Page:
Greek police announced late Monday that they have recovered a Pablo Picasso painting, which was stolen in January 2012 from the Athens National Gallery.

Picasso’s 1939 painting “Woman’s Head,” as well as Dutch artist Piet Mondrian’s 1905 piece “Stammer Mill with Summer House,” and a pen-and-ink sketch from 16th-Century Italian artist Guglielmo Caccia, had all been stolen in the heist.

A 49-year-old construction worker was arrested for the theft. Police said Tuesday that the man confessed to the theft and explained that he had planned the raid for six months. He had recently ditched the works of art in a dry bed river. Greek police found the paintings wrapped in plastic sheets and hidden near a river outside Athens.

The National Gallery has been closed since March 2013 due to expansion work, with delays from the pandemic as well. It reopened in March 2021.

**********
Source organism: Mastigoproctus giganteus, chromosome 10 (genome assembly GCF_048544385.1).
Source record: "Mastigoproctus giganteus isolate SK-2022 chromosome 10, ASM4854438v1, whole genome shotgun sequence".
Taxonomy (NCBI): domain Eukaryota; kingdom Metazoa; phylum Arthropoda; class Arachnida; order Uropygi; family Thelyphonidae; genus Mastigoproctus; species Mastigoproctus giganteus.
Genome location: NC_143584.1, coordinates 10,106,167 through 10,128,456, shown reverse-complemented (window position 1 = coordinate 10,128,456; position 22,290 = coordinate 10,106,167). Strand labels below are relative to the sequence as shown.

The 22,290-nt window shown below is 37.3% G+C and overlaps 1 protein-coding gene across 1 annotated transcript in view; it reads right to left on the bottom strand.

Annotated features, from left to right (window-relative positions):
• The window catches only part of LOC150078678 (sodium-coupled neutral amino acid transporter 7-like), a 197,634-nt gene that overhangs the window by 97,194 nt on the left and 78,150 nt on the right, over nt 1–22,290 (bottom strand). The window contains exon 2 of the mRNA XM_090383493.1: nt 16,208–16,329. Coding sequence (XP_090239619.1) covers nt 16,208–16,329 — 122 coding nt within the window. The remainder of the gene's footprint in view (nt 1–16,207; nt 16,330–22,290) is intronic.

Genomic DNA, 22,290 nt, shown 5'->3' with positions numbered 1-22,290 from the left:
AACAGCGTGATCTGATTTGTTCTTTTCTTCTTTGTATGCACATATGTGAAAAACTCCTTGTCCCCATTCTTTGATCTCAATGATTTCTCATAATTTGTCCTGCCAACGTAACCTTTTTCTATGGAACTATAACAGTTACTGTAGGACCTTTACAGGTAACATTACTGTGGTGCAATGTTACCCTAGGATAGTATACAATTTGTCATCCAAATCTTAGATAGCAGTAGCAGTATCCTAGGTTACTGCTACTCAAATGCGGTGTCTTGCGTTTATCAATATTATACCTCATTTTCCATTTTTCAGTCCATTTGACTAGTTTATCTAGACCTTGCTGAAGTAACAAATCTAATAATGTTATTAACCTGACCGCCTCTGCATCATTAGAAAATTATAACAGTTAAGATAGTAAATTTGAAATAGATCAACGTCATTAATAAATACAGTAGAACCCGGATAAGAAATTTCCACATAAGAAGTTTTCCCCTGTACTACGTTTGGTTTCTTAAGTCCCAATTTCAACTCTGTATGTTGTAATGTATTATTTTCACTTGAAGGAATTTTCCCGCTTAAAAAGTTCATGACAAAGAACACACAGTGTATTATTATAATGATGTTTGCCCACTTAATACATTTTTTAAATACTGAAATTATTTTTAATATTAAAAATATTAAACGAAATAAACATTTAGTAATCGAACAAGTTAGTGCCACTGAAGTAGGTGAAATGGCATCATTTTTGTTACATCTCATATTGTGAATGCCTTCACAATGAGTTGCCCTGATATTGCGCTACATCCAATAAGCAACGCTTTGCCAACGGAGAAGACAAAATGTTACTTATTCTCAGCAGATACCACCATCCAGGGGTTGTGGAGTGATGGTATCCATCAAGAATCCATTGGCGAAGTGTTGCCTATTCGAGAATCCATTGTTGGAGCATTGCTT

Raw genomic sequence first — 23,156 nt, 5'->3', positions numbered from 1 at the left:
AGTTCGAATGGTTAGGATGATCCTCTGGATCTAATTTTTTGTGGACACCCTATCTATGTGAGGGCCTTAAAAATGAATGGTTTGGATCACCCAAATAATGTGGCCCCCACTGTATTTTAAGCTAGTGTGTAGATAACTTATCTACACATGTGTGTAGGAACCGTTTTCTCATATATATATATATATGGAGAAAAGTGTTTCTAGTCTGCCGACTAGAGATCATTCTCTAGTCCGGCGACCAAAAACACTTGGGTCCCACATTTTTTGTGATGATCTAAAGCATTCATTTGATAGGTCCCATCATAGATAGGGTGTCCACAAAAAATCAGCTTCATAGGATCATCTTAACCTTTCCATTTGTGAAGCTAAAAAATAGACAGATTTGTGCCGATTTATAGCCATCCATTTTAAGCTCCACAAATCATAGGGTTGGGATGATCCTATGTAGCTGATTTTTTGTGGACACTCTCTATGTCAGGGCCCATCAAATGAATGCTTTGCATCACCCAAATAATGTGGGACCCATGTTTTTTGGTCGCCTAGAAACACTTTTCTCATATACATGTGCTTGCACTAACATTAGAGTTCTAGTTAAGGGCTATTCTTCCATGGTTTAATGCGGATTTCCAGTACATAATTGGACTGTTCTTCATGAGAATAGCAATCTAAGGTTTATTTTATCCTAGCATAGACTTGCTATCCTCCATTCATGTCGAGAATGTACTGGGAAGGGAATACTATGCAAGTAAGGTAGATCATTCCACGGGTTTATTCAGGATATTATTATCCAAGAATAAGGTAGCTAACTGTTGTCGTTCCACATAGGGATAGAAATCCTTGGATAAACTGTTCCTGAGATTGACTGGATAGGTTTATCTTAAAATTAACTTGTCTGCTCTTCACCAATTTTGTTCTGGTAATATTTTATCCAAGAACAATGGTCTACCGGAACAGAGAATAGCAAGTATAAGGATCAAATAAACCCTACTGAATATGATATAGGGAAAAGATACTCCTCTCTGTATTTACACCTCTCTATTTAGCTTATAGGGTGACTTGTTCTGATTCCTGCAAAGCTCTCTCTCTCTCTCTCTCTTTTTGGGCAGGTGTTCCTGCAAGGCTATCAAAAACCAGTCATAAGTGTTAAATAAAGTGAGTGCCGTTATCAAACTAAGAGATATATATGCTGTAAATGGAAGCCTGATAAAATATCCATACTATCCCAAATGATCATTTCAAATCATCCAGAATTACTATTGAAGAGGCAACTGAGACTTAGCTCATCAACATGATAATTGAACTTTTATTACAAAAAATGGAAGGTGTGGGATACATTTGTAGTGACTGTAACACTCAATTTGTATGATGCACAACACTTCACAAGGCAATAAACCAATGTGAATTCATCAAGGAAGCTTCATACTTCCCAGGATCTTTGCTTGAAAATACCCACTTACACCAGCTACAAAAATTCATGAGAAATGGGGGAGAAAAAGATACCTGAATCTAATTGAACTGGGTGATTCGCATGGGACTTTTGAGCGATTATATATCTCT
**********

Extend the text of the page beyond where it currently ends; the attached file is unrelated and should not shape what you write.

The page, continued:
"This painting is of special importance and emotional value as the great painter personally dedicated it to the Greek people for their struggle against fascist and Nazi occupying forces and bears his hand-written dedication," Culture Minister Lina Mendoni said.

She said that "it would be immediately identified as being stolen from the National Gallery" if anyone tried to sell it.

Picasso gifted it to the museum and inscribed on the back, “For the Greek people, a tribute from Picasso."

“Recovering the works of Picasso and Mondrian is a major success,” Public Order Minister Michalis Chrisochoidis said.

“The police worked systematically, in a collaborative and creative way, and they should be commended for that. At the new National Gallery, the paintings will be given the place they deserve.”

Details were not released on how police were able to retrieve the lost paintings, only that the suspect was being questioned from a claim that the Caccia piece was damaged the day of the break-in.

It was also noted that the pieces were dumped following reports in the Greek news media that authorities were about to close in on an arrest.

Culture Minister Mendoni did not announce yet when the recovered paintings would go back on display.